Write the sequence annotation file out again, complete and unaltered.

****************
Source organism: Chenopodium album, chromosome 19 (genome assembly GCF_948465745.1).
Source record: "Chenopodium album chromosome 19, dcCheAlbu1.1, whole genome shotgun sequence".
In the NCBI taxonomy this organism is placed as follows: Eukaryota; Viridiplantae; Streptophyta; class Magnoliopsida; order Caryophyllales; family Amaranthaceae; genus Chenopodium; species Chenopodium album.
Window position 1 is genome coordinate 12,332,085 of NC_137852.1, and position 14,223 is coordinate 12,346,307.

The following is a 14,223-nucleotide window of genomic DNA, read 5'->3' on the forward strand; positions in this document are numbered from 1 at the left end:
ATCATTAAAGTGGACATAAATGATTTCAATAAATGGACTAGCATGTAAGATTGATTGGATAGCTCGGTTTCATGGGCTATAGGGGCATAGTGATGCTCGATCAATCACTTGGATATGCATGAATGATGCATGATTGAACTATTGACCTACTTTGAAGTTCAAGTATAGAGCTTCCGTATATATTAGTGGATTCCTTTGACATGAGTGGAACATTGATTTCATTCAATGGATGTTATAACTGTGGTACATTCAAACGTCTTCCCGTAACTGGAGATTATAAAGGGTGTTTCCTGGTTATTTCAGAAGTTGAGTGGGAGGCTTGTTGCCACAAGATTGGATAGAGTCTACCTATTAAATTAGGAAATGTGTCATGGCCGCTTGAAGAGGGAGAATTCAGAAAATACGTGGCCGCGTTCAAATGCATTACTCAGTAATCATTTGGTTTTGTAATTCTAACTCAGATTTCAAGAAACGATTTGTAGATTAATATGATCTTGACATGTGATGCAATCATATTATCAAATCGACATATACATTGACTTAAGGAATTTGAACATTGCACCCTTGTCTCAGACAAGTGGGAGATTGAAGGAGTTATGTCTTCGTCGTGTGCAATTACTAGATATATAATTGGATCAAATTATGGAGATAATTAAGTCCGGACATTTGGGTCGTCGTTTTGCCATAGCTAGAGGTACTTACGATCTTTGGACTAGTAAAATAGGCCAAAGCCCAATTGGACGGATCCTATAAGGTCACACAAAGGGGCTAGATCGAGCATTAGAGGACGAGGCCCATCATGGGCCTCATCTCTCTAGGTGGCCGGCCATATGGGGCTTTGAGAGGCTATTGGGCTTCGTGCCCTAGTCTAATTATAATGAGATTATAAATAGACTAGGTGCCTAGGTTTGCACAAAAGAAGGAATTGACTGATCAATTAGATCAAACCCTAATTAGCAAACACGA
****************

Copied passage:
Source organism: Chenopodium album, chromosome 19 (genome assembly GCF_948465745.1).
Source record: "Chenopodium album chromosome 19, dcCheAlbu1.1, whole genome shotgun sequence".
In the NCBI taxonomy this organism is placed as follows: Eukaryota; Viridiplantae; Streptophyta; class Magnoliopsida; order Caryophyllales; family Amaranthaceae; genus Chenopodium; species Chenopodium album.
Window position 1 is genome coordinate 12,332,085 of NC_137852.1, and position 14,223 is coordinate 12,346,307.

The following is a 14,223-nucleotide window of genomic DNA, read 5'->3' on the forward strand; positions in this document are numbered from 1 at the left end:
ATCATTAAAGTGGACATAAATGATTTCAATAAATGGACTAGCATGTAAGATTGATTGGATAGCTCGGTTTCATGGGCTATAGGGGCATAGTGATGCTCGATCAATCACTTGGATATGCATGAATGATGCATGATTGAACTATTGACCTACTTTGAAGTTCAAGTATAGAGCTTCCGTATATATTAGTGGATTCCTTTGACATGAGTGGAACATTGATTTCATTCAATGGATGTTATAACTGTGGTACATTCAAACGTCTTCCCGTAACTGGAGATTATAAAGGGTGTTTCCTGGTTATTTCAGAAGTTGAGTGGGAGGCTTGTTGCCACAAGATTGGATAGAGTCTACCTATTAAATTAGGAAATGTGTCATGGCCGCTTGAAGAGGGAGAATTCAGAAAATACGTGGCCGCGTTCAAATGCATTACTCAGTAATCATTTGGTTTTGTAATTCTAACTCAGATTTCAAGAAACGATTTGTAGATTAATATGATCTTGACATGTGATGCAATCATATTATCAAATCGACATATACATTGACTTAAGGAATTTGAACATTGCACCCTTGTCTCAGACAAGTGGGAGATTGAAGGAGTTATGTCTTCGTCGTGTGCAATTACTAGATATATAATTGGATCAAATTATGGAGATAATTAAGTCCGGACATTTGGGTCGTCGTTTTGCCATAGCTAGAGGTACTTACGATCTTTGGACTAGTAAAATAGGCCAAAGCCCAATTGGACGGATCCTATAAGGTCACACAAAGGGGCTAGATCGAGCATTAGAGGACGAGGCCCATCATGGGCCTCATCTCTCTAGGTGGCCGGCCATATGGGGCTTTGAGAGGCTATTGGGCTTCGTGCCCTAGTCTAATTATAATGAGATTATAAATAGACTAGGTGCCTAGGTTTGCACAAAAGAAGGAATTGACTGATCAATTAGATCAAACCCTAATTAGCAAACACGA